While Robert Plant is off singing Americana folk with Alison Krauss or clashing with reporters who call out questions for a Led Zeppelin reunion at press conferences, Heart’s Ann and Nancy Wilson render the notion of sending Led Zep aloft again as unnecessary as a second season of NBC’s Animal Practice. As evidenced on a mighty new album, Fanatic, and in concert Sunday night at Hard Rock Live on the Seminole Hard Rock Hotel & Casino grounds, Heart have apparently gained full custody of Led Zep’s muscular, masterful sound.
Heart was called the “female Led Zeppelin” almost from the beginning of the group’s career in the mid-’70s thanks to Ann’s Plant-worthy vocal range and sister Nancy’s aggressive approach on acoustic guitar. That blend of light and heavy music made early Heart albums like Little Queen sound like side one of Led Zeppelin IV.
The new version of Heart — lead guitarist Craig Bartock, drummer Ben Smith, bassist Dan Rothchild (son of The Doors and Janis Joplin producer Paul Rothchild) and keyboardist Debbie Shair — proved to be the heaviest, toughest, most precise and best incarnation of this band since the Fisher-DeRosier-Leese era in the ’70s.
Heart didn’t shy away from the mystical Zeppelin sound in concert Sunday night as it bookended its 80-minute set with Zeppelin covers. Heart opened to the introductory keyboard strains of Physical Graffiti’s In the Light which gave way to the beefy title track of Fanatic. The band closed with a full performance of Led Zep IV’s Misty Mountain Hop. In between the covers, four selections from the return-to-form Fanatic, like the mid-tempo Walkin’ Good (with Nancy, 58, on lead vocals) and the ferocious 59 Crunch, seamlessly fit among Heart staples like Crazy on You, Barracuda and Heartless.
Heart’s 1978 hit Straight On proved the evening’s highlight. Smith and Rothchild’s rhythm section carved a massive bottom that amplified the song’s funk-oriented roots. Ann prefaced Straight On with a quip that seemed to allude to the band’s interpersonal romantic turmoil at the time the tune was recorded for the Dog & Butterfly album. “Here’s a song from the swinging ’70s. It’s all myth now.”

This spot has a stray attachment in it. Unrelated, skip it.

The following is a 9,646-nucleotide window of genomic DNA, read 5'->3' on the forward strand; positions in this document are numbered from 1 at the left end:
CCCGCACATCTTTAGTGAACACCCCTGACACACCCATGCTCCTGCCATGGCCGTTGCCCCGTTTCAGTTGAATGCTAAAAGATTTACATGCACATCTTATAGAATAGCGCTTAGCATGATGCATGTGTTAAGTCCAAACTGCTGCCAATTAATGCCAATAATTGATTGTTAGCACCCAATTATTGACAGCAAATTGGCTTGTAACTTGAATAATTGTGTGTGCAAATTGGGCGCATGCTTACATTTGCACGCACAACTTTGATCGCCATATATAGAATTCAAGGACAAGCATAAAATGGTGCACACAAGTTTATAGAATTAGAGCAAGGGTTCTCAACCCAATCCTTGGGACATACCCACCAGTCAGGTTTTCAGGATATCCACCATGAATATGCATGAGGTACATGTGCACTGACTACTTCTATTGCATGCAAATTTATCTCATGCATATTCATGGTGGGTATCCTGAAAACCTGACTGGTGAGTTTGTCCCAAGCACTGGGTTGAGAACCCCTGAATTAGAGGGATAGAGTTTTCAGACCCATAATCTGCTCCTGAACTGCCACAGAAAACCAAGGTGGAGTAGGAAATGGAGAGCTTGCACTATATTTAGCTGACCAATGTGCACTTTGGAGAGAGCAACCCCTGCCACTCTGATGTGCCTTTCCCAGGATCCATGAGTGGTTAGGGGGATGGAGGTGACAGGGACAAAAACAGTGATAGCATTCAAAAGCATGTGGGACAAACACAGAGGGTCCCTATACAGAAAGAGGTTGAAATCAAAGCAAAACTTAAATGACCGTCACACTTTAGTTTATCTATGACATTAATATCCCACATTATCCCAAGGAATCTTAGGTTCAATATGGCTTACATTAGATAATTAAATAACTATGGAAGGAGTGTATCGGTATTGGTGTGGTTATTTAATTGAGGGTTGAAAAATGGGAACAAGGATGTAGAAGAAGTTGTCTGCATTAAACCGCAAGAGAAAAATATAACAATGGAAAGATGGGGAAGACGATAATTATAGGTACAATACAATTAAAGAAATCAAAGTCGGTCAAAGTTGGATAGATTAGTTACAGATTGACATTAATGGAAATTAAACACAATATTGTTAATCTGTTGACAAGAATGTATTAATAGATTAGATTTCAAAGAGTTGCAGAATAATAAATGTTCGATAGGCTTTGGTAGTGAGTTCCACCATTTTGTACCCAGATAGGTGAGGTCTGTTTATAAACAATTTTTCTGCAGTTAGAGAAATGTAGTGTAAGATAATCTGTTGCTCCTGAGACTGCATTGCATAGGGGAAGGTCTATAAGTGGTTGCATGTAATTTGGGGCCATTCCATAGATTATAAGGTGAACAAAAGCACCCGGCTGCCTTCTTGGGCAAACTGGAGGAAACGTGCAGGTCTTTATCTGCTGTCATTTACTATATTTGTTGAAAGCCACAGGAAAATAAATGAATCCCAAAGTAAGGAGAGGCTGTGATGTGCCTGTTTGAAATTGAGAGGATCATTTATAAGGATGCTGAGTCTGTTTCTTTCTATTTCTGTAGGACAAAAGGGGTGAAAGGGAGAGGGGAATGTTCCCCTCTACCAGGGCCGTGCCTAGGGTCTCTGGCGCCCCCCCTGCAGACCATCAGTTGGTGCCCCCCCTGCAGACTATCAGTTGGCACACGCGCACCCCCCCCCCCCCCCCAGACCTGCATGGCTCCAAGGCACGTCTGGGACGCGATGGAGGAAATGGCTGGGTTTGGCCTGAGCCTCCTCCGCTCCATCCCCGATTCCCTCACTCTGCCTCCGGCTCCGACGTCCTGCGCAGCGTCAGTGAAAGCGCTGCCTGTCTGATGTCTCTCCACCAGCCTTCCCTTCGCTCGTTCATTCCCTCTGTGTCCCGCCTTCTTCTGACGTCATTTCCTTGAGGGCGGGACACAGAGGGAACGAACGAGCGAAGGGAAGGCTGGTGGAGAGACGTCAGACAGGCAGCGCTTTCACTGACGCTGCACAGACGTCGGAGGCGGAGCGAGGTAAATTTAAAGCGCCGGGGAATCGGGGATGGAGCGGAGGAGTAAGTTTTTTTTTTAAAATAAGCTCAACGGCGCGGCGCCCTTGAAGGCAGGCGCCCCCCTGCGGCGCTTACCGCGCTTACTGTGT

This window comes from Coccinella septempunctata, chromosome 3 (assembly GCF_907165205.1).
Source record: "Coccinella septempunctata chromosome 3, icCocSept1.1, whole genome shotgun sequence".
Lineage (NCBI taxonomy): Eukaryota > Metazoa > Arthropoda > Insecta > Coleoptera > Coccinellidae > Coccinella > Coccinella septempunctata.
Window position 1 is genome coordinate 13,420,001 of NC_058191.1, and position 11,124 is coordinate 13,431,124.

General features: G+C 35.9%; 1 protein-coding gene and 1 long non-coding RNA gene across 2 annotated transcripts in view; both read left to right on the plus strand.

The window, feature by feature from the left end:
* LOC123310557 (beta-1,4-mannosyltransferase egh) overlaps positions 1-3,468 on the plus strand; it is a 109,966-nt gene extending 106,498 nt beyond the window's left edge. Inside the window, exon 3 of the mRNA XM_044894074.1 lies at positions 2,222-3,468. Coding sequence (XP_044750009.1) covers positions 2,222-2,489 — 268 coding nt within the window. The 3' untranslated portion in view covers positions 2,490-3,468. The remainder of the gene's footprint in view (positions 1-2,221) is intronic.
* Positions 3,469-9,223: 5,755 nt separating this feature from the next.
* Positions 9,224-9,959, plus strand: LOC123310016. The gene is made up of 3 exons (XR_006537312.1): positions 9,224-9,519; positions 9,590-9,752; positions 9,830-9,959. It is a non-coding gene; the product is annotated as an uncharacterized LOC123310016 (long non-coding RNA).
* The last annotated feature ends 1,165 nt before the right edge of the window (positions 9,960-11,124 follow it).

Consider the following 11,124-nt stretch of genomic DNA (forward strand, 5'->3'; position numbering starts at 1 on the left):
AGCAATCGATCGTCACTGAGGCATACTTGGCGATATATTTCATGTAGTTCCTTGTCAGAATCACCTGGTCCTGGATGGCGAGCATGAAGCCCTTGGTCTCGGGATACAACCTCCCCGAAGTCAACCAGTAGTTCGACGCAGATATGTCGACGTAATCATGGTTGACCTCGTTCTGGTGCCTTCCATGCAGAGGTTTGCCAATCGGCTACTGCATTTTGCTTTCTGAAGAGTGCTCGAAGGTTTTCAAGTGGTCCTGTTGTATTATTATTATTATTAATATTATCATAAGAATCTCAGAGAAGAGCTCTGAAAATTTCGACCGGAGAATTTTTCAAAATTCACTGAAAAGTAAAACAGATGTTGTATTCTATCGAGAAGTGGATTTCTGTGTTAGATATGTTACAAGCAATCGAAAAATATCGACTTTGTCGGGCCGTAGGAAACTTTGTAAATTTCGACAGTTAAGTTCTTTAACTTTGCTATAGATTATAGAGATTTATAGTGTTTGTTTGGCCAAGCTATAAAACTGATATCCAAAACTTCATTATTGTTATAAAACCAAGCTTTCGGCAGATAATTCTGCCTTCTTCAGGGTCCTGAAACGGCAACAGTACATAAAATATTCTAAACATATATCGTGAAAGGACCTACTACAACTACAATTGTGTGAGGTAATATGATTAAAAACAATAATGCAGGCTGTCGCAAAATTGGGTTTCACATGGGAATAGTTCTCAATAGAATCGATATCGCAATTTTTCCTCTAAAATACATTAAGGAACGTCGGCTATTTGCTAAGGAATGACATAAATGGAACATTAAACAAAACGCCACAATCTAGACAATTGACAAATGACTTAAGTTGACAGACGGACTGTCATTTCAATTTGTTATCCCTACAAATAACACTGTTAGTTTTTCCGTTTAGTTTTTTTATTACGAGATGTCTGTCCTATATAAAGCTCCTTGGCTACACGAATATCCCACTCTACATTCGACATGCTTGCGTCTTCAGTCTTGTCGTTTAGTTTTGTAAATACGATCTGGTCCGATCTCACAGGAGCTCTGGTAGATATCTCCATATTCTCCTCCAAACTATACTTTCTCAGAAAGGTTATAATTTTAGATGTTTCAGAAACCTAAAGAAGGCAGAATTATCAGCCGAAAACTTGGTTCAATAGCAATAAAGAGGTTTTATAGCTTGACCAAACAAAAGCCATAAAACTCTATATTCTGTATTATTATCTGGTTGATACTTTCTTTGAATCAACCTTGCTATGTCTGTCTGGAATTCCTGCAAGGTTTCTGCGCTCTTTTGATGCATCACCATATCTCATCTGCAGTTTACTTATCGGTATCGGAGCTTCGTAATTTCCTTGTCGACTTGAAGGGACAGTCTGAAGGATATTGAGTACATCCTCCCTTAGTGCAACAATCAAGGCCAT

The sound mix at the Hard Rock was clean and clear so Nancy’s acoustic guitar wasn’t lost amid the other musicians as she played the chorus hook of Straight On. Bartock’s electric guitar, blended with Shair’s keyboards, stood in for the original Tower of Power horn section on a crunching Even It Up and, in the most drastic re-arrangement of an old song, Shair evoked the sound of a classical string section on the verses of Dog & Butterfly.
Ann, 62, was battling a cold, which gave her voice a huskiness on demanding numbers like What About Love. But that detriment actually turned in her favor.
“You’re listening to a human,” she warned her audience and asked for help to get her through the power ballad, Alone, which was stripped of its ’80s production gloss to better serve as a vocal showcase. Though diminished, Ann, long-hailed as one of rock’s greatest vocalists, still managed to hit most of the stratospheric notes on Alone and, now in an uncustomary underdog role, effectively earned greater fan appreciation for her candor, professionalism and sheer will power.
Folk singer Shawn Colvin opened the show with a brief solo acoustic set that shunned her one crossover pop hit, Sunny Came Home, but engaged nonetheless as she teased that her downbeat, simple tunes, strummed on guitar, served as Heart’s “warm-down act.”
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